You can have a clause in your contract/lease which protects you against something like this. It really depends on the building in which you are going to rent it. If the owner of the unit is telling you that the condo board doesn't need to approve you, she probably knows the subletting policies. Some condo's require for an owner to occupy the apartment for a year or two before renting it, but that's very rare. We see more of that in Co-op buildings in which case the Co-op board WILL likely want to interview you.
The reason why people buy condos is for the freedom of subletting and few other restrictions. It's on the owners shoulders now and if anything is to happen she should be responsible of any monetary damages this might cause to you if for any reason you are forced to move out ( again that is very unlikely ).
Puffy, if you don't have a lawyer handy, and you probably don't, I would find out the name of the management company and give them a call immediately. Sites like speakeasy.com often list the management company, but you should find it on the paperwork or on front of the building itself, or ask the doorman or super. You can call the doorman if you're not local.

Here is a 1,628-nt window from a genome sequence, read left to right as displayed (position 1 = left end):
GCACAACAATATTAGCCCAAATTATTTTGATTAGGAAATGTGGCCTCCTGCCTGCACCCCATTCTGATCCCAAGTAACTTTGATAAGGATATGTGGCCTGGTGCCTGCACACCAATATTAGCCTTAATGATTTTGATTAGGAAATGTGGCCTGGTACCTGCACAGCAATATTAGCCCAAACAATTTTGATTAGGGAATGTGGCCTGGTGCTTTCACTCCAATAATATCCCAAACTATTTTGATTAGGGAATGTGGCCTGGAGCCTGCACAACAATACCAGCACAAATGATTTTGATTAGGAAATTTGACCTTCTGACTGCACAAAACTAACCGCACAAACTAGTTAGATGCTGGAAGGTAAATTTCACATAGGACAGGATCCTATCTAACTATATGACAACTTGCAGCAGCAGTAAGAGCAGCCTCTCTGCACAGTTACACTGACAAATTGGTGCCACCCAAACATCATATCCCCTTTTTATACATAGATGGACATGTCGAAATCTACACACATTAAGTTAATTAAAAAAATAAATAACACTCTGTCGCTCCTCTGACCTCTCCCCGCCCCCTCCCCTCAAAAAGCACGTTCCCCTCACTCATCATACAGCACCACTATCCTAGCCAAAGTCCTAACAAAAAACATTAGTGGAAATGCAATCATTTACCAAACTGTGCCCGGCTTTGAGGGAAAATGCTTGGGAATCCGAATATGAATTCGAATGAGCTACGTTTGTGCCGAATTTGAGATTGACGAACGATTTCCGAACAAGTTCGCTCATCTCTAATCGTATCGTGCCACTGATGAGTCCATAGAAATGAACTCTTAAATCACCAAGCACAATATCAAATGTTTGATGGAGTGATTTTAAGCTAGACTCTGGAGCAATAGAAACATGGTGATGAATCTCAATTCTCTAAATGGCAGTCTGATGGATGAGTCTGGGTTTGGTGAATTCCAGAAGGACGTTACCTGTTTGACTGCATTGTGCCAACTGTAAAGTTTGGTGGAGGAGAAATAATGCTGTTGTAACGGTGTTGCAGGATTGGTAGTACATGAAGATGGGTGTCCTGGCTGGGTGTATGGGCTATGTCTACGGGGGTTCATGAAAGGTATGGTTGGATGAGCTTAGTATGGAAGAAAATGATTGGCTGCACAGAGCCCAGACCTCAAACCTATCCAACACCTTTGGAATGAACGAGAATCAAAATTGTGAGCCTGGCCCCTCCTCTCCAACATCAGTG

The management company can probably tell you what could happen to you, if anything, or who to call who is on the board to chat with. Actually I don't think the directors can do much of anything about your renting the place because it's a condo, not a co-operative, but you would love to have reassurance. The owner must keep up with the common charges.
Anyway, I hope it works out for you!
This depends on the specific guidelnes the home owners association has. Not all of them require tenant approval. Your best course of action may be to request this information from the person renting you the property.
Also....it's always good to see it in writing, to protect your interests.